I’d heard there was a large downtown over the canyon. They called it Los Angeles—though I might as well have been moving to another state. You’ll love it, really. It has everything, they’d told me before I’d seen it—everything except what kids my age needed most: other kids. Lindacrest, they’d dubbed it. Located just off Coldwater Canyon, it was north of Sunset in Beverly Hills, though technically in the L.A. city limits. For them: their American Dream. When I finally gazed upon the behemoth, if nothing else, it aroused curiosity. Situated on the vortex of two intersecting streets, with the property at an upward angle, the three-story stone and wood structure rose like an architectural sunset. Scattered fruit trees in front, a spindly and nearly parallel white tree, perhaps an oak, on a manicured lawn with skittering quail families, a relic of a white mailbox adjacent to a vintage 1930s two-car garage. From a young age I read Lovecraft, Poe and Hawthorne. I know; bookworm, kiss-up, teacher’s pet—I’d heard it all. Checking out the interior, The Pit and the Pendulum was alive and well in my favorite place: a creepy storage area in the basement, and next to it through a small rectangular opening I could see an eerie crawlspace extending under the house in every direction. A rat’s haven. Didn’t scare me. Would eventually convert the storage area into a darkroom for photography. More mystery: How about a secret panel half-way up the central stairway; perfect for hiding valuables? The rear of the property featured blooming roses of various colors beneath the half-shade of a majestic five-hundred-year-old oak. In the lot’s far corner stood a rather large and daunting, white-slatted ancient gardener’s shed, with tools, spiders, and sharp rusted items dangling from nails I didn’t dare imagine their use. An asphalt paddle tennis court ideal for basketball and badminton spread out under a canopy of two enormous avocado trees that would provide us with unlimited guacamole.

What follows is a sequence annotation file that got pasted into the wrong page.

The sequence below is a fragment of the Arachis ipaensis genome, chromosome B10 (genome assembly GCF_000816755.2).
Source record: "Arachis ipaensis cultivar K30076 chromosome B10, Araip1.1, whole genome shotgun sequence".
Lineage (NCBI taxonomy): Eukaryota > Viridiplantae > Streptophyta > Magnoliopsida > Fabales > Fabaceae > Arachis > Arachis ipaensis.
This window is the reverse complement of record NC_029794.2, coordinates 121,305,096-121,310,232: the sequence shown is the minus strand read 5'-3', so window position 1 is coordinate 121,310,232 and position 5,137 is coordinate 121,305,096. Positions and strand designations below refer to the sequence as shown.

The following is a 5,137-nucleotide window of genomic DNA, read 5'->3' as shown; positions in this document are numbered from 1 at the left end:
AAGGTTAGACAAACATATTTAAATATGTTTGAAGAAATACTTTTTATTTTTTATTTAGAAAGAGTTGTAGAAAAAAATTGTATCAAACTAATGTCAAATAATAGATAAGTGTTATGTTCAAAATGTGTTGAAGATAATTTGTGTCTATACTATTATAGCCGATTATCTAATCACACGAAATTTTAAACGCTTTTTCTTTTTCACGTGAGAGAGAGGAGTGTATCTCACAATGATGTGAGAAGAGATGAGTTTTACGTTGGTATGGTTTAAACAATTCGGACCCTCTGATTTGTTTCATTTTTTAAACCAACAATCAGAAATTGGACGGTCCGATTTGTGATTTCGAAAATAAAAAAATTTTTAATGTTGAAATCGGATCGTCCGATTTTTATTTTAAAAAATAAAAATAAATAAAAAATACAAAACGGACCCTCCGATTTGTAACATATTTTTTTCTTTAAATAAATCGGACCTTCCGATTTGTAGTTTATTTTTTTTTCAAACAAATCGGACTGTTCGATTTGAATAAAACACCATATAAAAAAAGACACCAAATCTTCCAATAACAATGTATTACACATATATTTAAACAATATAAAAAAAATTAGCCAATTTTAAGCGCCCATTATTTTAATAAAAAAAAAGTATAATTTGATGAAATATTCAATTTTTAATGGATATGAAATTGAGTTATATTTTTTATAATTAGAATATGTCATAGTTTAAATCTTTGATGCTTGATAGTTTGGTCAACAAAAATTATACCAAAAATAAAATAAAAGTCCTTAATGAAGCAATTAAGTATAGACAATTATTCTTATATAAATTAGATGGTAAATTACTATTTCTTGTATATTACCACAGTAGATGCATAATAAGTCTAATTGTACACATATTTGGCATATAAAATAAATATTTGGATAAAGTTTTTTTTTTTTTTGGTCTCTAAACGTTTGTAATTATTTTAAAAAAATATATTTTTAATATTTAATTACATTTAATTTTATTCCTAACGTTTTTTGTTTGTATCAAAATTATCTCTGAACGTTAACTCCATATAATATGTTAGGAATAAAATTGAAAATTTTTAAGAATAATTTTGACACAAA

Life had been played out in the canyons above. Literally. Carnivals. Bike shows. Hiking up Spencer’s Mountain. Exploring the sewers where we could peer out though the grates and feel like James Bond. But because of their “news,” life would be shaken and stirred. Like the February morning to come.

Though it was the last week of a brisk January, once I knew they’d “caught the last train to the coast” so to speak, though very much alive, not unlike Wilder’s Emily Webb at Grover’s Corners, as June approached for me it would be: Goodbye, school community. Goodbye to lockers and smelly gym socks. Goodbye, Brian Wilson, and the taste of fresh vegetables from the garden. Goodbye to the social circles I cruised around like a compass bisecting in Math. I’d hesitantly begin saying goodbye to friends, we’ll get together, and all that. But they’d just be empty words. At the very least, I had my black Lab, Lucy, who would’ve been around three-years-old. She’d already been hit by cars twice. Obedience was not her strong suit. One was a cop who wrote us a ticket while she squirmed in pain in the middle of the street as I comforted her. Broke both hind legs. Vet applied the casts. Took Lucy home. Took eyes off her for just a few minutes. She proceeded to chew off each one and hobbled around as if nothing happened. Went through several more casts.

Was Led Zeppelin on the roof? Lucy barks at the windows, as if intruders are entering.


To add to the helplessness of being a kid, I expected the June Swoon, with its marine layer of wet, depressing foggy gloom and doom to embellish (I know, fancy word) how lousy I was bound to feel.

I dodge the lamp as it nervously jitterbugs onto my Snoopy pillow. I spring up.

I didn’t think those final months would zip by like one of my little league fastballs.

February 9, 1971, the morning at six, my bed is rocking and rolling furiously. Books topple over. I’d have an excuse about my homework being late. Lucy and I both dash to the living room. Our swimming pool roils like an angry sea.


They informed me I’d be transferring to Emerson Junior High near Westwood. I wouldn’t know a soul.

Twelve seconds, the scientists said. Unreal. When it subsides, we’d later hear that its force was Extreme at the measurement XI on what scientists called the Mercalli intensity scale. Its epicenter was in the north end of the San Fernando Valley near the equestrian community of lily white Sylmar. As many as two-hundred aftershocks followed. At least four were 5.0 or greater.